A History of the Negro Troops in the War of the Rebellion, 1861-1865

9780823233854: Paperback
Release Date: 14th May 2012

9780823240425: PDF
Release Date: 14th May 2012

Dimensions: 152.4 x 228.6

Number of Pages: 294

Series The North's Civil War

Fordham University Press

A History of the Negro Troops in the War of the Rebellion, 1861-1865

Paperback / £22.99
PDF / £28.00

A History of the Negro Troops in the War of the Rebellion, 1861–1865 (originally published in 1888) by pioneer African American historian George Washington Williams remains a classic text in African American literature and Civil War history. In this powerful narrative, Williams, who served in the U.S. Colored Troops, tells the battle experiences of the almost 200,000 black men who fought for the Union cause. Determined to document the contributions of his fellow black soldiers and to underscore the valor and manhood of his race, Williams gathered his material from the official records of U.S. and foreign governments and from the orderly books and personal recollections of officers commanding Negro troops during the American Civil War.
The new edition of this important text includes an introductory essay by the award-winning historian John David Smith. In his essay, Smith narrates and evaluates the book’s contents, analyzes its reception by contemporary critics, and evaluates Williams’s work within the context of its day and its place in current historiography.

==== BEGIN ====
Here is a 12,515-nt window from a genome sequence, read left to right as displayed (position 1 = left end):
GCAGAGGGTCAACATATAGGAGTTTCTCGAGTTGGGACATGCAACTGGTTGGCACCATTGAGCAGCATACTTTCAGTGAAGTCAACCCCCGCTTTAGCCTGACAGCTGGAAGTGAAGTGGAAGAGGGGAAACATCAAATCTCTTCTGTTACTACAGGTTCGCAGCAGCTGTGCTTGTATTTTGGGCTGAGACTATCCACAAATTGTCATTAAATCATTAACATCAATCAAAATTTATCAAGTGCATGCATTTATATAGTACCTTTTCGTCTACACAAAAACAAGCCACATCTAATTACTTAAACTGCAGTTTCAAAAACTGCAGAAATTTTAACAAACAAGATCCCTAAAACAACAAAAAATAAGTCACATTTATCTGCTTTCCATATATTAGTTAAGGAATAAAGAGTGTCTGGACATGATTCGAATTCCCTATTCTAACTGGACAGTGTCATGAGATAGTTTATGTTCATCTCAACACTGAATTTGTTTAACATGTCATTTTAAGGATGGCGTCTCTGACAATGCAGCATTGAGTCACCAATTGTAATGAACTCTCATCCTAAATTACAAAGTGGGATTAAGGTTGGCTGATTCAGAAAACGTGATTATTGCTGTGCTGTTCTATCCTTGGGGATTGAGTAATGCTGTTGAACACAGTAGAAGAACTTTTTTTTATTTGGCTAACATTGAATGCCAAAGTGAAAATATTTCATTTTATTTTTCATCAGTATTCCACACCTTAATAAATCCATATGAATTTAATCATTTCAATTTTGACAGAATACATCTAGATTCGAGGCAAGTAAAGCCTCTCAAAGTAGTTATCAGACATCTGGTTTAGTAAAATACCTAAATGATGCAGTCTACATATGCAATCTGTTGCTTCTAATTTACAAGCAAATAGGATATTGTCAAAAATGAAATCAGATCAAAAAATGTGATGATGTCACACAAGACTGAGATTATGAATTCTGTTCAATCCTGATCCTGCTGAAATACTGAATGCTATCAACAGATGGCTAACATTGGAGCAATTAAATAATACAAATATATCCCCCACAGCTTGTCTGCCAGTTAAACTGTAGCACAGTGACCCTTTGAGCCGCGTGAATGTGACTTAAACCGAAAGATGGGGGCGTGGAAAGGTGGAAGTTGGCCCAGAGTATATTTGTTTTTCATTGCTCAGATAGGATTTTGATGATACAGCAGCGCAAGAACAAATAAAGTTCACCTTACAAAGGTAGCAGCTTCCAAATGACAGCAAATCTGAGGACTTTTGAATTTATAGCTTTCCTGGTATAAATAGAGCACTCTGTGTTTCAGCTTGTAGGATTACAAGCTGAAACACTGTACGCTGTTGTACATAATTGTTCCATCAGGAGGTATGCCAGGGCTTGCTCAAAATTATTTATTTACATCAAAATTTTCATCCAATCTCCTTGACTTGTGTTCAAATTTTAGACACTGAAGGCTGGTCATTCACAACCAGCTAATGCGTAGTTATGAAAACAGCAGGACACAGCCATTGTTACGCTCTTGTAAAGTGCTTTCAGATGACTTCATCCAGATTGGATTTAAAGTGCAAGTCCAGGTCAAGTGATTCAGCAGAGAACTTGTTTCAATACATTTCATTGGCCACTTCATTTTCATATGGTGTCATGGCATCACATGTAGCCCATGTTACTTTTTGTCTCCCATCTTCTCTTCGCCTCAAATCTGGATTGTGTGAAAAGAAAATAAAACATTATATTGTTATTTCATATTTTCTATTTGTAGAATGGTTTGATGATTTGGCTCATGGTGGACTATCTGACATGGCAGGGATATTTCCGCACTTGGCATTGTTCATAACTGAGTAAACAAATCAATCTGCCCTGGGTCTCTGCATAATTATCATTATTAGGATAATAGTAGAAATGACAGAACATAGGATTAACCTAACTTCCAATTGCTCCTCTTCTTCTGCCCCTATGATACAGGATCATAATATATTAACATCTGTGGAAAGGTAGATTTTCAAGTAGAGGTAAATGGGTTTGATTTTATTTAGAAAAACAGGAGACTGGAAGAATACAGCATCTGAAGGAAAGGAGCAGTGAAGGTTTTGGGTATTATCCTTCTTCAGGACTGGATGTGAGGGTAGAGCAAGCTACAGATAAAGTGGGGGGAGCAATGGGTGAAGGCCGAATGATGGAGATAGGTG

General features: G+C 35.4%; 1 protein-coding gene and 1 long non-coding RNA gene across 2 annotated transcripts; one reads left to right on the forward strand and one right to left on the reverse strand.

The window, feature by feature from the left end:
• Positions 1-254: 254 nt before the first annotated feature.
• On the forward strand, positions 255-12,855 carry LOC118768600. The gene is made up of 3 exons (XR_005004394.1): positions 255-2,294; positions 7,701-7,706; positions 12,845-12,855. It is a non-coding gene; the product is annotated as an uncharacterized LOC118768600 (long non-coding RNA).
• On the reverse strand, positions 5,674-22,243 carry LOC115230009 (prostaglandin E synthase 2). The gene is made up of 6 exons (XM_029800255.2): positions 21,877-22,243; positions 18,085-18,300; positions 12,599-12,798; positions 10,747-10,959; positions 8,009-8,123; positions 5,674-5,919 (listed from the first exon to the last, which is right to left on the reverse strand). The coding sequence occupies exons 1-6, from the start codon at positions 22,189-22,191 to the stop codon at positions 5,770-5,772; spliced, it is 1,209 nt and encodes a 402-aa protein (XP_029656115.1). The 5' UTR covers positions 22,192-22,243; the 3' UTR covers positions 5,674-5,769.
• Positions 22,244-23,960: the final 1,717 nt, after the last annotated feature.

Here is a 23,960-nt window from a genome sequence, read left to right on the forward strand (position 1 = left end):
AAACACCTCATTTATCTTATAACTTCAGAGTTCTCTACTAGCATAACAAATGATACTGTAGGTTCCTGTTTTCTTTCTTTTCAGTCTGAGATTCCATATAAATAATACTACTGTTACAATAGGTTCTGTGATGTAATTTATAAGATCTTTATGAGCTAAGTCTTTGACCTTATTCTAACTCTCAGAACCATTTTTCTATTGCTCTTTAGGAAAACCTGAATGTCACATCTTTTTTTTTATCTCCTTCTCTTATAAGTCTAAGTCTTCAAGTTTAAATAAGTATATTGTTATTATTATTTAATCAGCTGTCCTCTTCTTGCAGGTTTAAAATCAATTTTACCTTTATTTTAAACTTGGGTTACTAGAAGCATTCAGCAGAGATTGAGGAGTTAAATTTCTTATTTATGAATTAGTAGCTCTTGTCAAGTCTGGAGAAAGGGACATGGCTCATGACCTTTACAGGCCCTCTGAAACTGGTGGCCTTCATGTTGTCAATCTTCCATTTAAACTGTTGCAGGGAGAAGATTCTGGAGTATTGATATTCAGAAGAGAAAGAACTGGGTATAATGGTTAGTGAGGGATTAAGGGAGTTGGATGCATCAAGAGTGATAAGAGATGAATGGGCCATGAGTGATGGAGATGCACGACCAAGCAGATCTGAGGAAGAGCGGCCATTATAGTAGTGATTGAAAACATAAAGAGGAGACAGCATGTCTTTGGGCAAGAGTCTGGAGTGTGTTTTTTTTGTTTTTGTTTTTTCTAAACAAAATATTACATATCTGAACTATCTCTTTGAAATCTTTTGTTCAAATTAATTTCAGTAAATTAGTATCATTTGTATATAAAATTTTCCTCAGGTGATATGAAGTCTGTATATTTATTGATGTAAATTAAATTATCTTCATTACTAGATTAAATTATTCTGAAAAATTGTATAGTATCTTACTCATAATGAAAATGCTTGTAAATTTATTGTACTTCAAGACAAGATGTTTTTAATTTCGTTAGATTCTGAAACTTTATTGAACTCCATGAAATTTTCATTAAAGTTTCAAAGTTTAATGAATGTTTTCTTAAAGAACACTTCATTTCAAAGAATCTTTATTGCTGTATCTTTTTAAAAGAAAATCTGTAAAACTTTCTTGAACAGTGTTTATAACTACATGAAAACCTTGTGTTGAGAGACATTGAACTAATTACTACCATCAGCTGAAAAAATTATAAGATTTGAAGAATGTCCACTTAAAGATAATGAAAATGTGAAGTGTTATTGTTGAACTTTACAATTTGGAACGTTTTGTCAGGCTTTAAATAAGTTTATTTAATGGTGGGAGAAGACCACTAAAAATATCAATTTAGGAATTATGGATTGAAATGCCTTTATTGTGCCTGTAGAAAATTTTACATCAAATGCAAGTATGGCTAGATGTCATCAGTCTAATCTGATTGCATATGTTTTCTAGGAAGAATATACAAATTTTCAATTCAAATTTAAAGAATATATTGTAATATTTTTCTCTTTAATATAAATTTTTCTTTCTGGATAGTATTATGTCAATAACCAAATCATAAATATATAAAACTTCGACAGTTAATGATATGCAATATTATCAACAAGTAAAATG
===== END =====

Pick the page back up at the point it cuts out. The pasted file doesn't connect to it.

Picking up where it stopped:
George Washington Williams (1849–1891) was a Pennsylvania-born soldier, legislator, and historian whose History of the Negro Race in America, 1619–1880 (1882) became the first work of serious scholarship by an African American.

Dr. John David Smith is the Charles H. Stone Distinguished Professor of American History at the University of North Carolina at Charlotte. His many books and editions include Black Soldiers in Blue: African American Troops in the Civil War Era (2002).

“I commit this story of the Negro’s martial prowess to my countrymen, regardless of section or race, creed or party; entertaining the belief that neither sectional malice nor party rancor can ever obliterate a record that is now, happily in the progress of events, not only the proud and priceless heritage of a race, but the glory of a nation.”

—George Washington Williams